Helping Other Programmers Discover Your Web Services

After you place a web service on the Web, your service will only be useful to others if they know the service exists. Programmers refer to the process of locating a web service as discovery, or more simply, disco. Through the web service discover process, other programmers not only locate web services, but in addition they can determine the methods the service provides as well as specifics about the parameters their programs must pass to each method.

Throughout this book, you have placed the characters ?wsdl after the address of a web service to display the service’s WSDL entries. In a similar way, you can use the characters ?disco to display a service’s discovery entries. For example, to display the discovery entries for the CalculateMortgage web service that you created in Chapter 4, “Looking Behind the Scenes at Web Service Protocols,” you would specify the URL http://localhost/CalculateMortgage/ Service1.asmx?disco, as shown in Figure 6.10.

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Figure 6.10: Appending the characters ?disco to a web service address to display the service’s discovery entries

A web service’s discovery (disco) entries consist of five key parts, each of which Table 6.2 describes.

Table 6.2:  The Five Key .disco Entries That Programs Can Use to Discover Web Services




Defines the location of the service’s WSDL schema


Expands the service’s discovery capabilities by letting a programmer specify additional .disco entries for related services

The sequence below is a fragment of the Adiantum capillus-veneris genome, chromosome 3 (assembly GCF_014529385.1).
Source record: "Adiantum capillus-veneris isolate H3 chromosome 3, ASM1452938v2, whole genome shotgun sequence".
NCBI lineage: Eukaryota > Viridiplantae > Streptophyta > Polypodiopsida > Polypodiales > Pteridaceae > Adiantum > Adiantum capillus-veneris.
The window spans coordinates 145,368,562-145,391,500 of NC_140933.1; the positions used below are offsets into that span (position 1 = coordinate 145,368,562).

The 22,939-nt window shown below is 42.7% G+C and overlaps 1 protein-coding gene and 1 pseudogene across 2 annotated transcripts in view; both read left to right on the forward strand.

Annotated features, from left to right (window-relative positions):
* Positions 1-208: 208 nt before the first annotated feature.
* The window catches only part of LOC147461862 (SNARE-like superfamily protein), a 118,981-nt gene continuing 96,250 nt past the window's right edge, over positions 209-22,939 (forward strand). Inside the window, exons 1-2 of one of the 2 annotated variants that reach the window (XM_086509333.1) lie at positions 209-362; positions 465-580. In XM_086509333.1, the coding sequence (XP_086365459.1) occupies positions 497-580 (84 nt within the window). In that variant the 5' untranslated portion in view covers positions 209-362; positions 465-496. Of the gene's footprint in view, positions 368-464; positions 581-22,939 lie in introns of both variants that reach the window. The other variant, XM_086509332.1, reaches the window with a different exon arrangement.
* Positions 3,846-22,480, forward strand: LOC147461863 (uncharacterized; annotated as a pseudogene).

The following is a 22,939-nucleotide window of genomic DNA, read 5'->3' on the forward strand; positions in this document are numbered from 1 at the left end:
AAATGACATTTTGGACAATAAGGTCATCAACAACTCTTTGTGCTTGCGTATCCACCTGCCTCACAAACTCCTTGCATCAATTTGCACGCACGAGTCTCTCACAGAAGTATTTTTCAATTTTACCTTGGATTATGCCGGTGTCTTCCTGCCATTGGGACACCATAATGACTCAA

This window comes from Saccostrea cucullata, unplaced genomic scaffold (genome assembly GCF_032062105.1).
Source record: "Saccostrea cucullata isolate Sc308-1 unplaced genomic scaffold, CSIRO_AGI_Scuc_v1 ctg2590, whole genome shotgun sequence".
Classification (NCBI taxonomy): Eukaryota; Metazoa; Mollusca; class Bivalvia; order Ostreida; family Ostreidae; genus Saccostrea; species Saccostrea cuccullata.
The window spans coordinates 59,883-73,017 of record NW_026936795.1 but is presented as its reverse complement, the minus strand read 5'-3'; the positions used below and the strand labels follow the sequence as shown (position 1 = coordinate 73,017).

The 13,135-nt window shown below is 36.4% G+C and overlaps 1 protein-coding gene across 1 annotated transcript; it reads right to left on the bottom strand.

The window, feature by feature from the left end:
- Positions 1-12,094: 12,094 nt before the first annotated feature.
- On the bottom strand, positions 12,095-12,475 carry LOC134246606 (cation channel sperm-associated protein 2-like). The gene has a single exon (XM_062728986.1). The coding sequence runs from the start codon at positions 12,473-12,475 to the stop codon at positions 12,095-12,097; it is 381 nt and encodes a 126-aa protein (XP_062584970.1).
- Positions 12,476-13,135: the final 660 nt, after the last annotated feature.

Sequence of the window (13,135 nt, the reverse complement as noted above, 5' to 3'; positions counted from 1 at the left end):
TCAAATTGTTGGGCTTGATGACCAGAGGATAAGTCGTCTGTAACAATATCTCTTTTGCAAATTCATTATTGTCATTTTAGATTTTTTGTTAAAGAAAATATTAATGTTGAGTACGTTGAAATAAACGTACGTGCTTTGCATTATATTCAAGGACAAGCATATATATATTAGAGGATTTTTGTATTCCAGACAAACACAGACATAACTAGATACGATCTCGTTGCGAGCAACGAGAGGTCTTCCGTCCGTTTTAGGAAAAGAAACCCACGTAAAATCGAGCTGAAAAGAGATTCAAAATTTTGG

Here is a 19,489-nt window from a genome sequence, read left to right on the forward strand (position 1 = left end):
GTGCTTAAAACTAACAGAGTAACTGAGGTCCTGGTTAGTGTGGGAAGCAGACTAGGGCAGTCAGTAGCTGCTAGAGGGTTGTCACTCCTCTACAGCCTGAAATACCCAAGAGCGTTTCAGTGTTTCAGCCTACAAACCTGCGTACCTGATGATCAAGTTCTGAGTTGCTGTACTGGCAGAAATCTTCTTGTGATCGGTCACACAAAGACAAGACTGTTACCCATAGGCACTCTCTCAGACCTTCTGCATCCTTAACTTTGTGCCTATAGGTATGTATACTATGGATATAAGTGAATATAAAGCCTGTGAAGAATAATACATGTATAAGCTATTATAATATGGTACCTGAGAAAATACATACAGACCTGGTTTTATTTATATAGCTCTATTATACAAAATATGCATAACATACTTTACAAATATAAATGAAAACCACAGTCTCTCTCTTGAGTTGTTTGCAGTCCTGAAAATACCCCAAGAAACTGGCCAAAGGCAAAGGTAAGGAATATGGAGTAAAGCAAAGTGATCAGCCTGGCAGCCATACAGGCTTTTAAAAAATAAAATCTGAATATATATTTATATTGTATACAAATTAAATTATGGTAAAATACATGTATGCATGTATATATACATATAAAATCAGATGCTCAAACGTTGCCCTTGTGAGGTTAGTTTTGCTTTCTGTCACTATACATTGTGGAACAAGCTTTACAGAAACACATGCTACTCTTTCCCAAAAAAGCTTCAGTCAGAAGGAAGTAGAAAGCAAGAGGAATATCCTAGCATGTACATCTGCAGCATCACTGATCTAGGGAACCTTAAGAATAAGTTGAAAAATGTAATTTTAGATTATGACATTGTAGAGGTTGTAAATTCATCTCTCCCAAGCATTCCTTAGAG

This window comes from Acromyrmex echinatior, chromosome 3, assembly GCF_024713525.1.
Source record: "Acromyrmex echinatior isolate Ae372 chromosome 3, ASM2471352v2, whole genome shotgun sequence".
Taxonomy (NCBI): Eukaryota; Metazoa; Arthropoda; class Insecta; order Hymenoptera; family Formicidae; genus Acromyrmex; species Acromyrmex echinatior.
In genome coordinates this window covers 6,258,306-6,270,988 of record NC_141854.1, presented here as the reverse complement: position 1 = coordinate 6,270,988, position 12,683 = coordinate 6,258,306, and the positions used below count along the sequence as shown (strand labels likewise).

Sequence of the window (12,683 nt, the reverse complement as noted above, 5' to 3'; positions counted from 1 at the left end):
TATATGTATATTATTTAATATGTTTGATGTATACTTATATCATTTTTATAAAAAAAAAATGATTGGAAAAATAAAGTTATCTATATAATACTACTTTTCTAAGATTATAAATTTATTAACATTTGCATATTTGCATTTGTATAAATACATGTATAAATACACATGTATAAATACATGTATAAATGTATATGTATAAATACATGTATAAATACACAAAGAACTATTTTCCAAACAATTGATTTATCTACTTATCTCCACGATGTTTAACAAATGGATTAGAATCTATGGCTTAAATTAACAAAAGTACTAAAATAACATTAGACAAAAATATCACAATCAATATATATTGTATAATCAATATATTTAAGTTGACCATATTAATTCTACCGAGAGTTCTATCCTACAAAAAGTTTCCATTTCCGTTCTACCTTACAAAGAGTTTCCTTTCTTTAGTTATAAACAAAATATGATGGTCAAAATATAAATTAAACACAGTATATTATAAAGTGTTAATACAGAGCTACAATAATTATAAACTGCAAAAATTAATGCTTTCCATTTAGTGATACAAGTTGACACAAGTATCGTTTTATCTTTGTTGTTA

Attaches an XML schema definition to the .disco file


Provides the web service’s binding information in a lightweight form that a client can quickly put to use


Provides a reference to additional documentation files

Using a web service’s disco entries, a program (remote client) can scan through services in pursuit of a specific capability, much like a search-engine robot program can retrieve files from across the Web in pursuit of sites that discuss a specific topic. In general, after the program retrieves the .disco information, the program can use the entries to locate specifics (and additional documentation) about the service.

When you create a web service within the .NET environment, Visual Studio .NET will create a file with the .vsdisco file extension. As it turns out, the .disco entries describe a specific .asmx file. A .vsdisco file, in contrast, describes the web services used by each file within a project. By default, the .vsdisco file will contain the following entries:

<?xml version="1.0" encoding="utf-8" ?> <dynamicDiscovery xmlns="urn:schemas-dynamicdiscovery:disco.2000-03-17"> <exclude path="_vti_cnf" /> pb <exclude path="_vti_pvt" /> <exclude path="_vti_log" /> <exclude path="_vti_script" /> <exclude path="_vti_txt" /> <exclude path="Web References" /> </dynamicDiscovery>

In this case, the file’s entries specify directories that a program should exclude from its discovery operations.

Programmers often refer to the .vsdisco file as a dynamic discovery file. In theory, when a remote client asks a server to provide discovery information, the server will create the .vsdisco file that contains information about each .disco file found in the location the remote client specifies. In practice, Visual Studio .NET creates the .vsdisco file.

. NET Web Services Solutions
.NET Web Services Solutions
ISBN: 0782141722
EAN: 2147483647
Year: 2005
Pages: 161
Authors: Kris Jamsa © 2008-2017.
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